Planning For Growth In Cities And Metropolitan Regions: An Empirical Study Of Impact Fees And Choice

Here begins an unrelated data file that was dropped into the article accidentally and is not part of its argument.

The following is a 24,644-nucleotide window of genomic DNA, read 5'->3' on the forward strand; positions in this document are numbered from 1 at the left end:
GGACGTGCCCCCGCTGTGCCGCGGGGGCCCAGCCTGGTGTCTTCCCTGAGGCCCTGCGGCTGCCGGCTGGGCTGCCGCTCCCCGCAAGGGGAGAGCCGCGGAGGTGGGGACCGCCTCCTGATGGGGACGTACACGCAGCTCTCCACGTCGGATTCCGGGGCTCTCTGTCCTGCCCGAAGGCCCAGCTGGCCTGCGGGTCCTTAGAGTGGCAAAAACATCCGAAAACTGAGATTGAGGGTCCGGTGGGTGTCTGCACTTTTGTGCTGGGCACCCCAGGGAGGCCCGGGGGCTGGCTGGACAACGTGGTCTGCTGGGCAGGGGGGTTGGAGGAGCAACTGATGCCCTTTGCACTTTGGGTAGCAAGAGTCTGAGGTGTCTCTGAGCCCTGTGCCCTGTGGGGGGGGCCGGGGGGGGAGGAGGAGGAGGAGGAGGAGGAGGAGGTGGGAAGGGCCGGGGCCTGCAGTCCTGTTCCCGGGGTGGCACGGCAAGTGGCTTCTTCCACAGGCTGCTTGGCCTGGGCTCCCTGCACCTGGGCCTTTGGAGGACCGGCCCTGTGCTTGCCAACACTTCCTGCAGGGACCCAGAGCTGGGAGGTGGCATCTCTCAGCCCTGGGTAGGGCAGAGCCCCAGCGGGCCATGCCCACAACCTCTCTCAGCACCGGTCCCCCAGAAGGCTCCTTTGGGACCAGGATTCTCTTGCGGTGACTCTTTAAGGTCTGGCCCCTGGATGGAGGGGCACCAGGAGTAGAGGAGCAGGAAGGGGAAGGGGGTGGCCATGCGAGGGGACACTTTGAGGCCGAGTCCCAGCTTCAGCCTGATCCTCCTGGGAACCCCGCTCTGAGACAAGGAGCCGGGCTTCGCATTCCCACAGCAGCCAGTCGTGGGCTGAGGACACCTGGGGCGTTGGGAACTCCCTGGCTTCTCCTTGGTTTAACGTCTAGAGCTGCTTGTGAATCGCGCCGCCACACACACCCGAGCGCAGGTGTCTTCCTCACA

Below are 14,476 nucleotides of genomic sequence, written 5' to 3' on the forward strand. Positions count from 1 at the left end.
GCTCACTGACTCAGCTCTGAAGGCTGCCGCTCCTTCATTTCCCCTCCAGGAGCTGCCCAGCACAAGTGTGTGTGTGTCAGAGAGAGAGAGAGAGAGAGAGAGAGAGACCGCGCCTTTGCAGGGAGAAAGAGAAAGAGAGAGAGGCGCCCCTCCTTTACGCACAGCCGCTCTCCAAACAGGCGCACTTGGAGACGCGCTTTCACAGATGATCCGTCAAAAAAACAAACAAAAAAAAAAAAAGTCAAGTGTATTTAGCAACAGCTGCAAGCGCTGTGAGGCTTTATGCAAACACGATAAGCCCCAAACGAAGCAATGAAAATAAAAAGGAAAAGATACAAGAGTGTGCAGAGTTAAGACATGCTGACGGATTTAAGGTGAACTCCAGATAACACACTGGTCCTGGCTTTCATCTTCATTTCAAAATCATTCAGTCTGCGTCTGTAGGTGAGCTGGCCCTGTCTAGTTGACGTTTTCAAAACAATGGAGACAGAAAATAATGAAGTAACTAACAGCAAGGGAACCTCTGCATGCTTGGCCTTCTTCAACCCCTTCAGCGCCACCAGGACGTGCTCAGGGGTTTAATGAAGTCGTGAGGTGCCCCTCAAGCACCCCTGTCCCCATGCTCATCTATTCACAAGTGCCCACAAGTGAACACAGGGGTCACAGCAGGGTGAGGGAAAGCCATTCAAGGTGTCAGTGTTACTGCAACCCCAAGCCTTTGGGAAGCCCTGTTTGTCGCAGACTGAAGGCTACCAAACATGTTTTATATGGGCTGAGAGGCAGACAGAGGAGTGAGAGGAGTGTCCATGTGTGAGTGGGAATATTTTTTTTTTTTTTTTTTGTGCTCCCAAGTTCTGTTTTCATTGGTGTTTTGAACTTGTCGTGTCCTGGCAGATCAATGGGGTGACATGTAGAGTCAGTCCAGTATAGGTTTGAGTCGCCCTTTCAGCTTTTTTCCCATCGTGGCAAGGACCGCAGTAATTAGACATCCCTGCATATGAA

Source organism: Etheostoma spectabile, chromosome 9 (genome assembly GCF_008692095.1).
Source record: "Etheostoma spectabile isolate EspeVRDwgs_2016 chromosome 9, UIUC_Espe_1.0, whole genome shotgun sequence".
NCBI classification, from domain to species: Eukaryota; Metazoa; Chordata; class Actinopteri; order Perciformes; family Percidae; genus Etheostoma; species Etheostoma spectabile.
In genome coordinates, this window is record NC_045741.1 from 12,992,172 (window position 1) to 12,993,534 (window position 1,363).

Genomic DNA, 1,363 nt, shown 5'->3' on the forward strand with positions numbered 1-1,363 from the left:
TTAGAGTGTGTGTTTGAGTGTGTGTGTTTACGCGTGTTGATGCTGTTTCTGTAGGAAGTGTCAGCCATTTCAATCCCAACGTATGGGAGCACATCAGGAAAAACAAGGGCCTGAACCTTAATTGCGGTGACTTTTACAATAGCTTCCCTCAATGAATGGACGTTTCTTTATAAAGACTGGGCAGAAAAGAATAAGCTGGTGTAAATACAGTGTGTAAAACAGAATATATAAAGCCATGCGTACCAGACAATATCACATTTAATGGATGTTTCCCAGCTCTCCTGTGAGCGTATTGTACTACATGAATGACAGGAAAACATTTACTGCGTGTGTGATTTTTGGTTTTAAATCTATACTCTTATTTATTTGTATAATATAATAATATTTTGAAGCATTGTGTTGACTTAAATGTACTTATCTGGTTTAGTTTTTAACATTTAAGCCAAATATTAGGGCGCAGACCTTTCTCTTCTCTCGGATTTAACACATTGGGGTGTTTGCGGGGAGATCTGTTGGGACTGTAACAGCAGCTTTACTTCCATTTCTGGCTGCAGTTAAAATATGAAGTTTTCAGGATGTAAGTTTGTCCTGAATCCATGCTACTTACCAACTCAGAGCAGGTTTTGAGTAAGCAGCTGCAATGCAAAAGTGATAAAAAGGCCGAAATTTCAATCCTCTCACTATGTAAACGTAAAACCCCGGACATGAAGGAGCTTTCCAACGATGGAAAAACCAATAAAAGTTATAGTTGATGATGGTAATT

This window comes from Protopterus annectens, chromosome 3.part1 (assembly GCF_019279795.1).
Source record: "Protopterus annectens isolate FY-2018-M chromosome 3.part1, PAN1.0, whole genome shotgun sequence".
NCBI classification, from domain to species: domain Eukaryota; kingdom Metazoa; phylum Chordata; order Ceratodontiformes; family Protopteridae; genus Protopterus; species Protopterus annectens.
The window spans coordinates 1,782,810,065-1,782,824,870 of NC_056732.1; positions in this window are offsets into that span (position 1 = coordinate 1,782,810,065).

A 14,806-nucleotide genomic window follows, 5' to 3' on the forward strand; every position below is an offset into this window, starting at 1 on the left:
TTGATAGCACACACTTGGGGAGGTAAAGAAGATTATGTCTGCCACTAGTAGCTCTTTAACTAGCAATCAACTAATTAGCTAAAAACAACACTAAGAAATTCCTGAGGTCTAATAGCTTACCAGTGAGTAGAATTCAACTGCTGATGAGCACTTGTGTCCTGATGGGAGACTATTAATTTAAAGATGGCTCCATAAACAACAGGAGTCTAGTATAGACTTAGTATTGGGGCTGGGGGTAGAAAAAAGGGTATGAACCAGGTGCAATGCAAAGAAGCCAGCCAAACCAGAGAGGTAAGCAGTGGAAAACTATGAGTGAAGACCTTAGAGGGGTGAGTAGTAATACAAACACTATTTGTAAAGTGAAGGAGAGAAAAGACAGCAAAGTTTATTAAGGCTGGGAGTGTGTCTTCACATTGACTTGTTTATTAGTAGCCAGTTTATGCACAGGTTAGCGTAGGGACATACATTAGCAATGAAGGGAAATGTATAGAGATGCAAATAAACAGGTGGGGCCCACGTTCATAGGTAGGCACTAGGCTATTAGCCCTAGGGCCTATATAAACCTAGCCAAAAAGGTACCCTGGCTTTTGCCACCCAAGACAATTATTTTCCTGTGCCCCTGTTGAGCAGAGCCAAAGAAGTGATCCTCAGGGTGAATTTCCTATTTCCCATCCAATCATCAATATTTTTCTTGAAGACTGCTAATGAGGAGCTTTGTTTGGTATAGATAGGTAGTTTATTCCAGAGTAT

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This research examines what city factors relate to the likelihood of adopting impact fees by local governments within metropolitan regions using data from the U.S. Census Bureau. More and more cities are adopting different types of impact fees for financing public facilities and infrastructure to accommodate their cities' growth without full understanding of issues, public and private criticisms of impact fees, and the empirical information needed. This dissertation investigates a random sample of 278 cities out of 827 cities populations over 25,000 located within 97 MSAs to understand what variables within their settings relate to impact fee adoptions using five categories such as forms of local government, geo-demography of city, housing, local financial conditions, and local economic conditions. Statistical associations indicate that: impact fee adoption relates to 1) forms of local government, 2) geo-demographic characteristics of cities; 3) housing policies; 4) local financial conditions; and, 5) characteristics of local economic conditions. Each statistical result supports the overall characteristics of cities that adopt impact fees. Conclusions add to the debate and help clarify the importance of different city characteristics tending toward adoption of impact fees.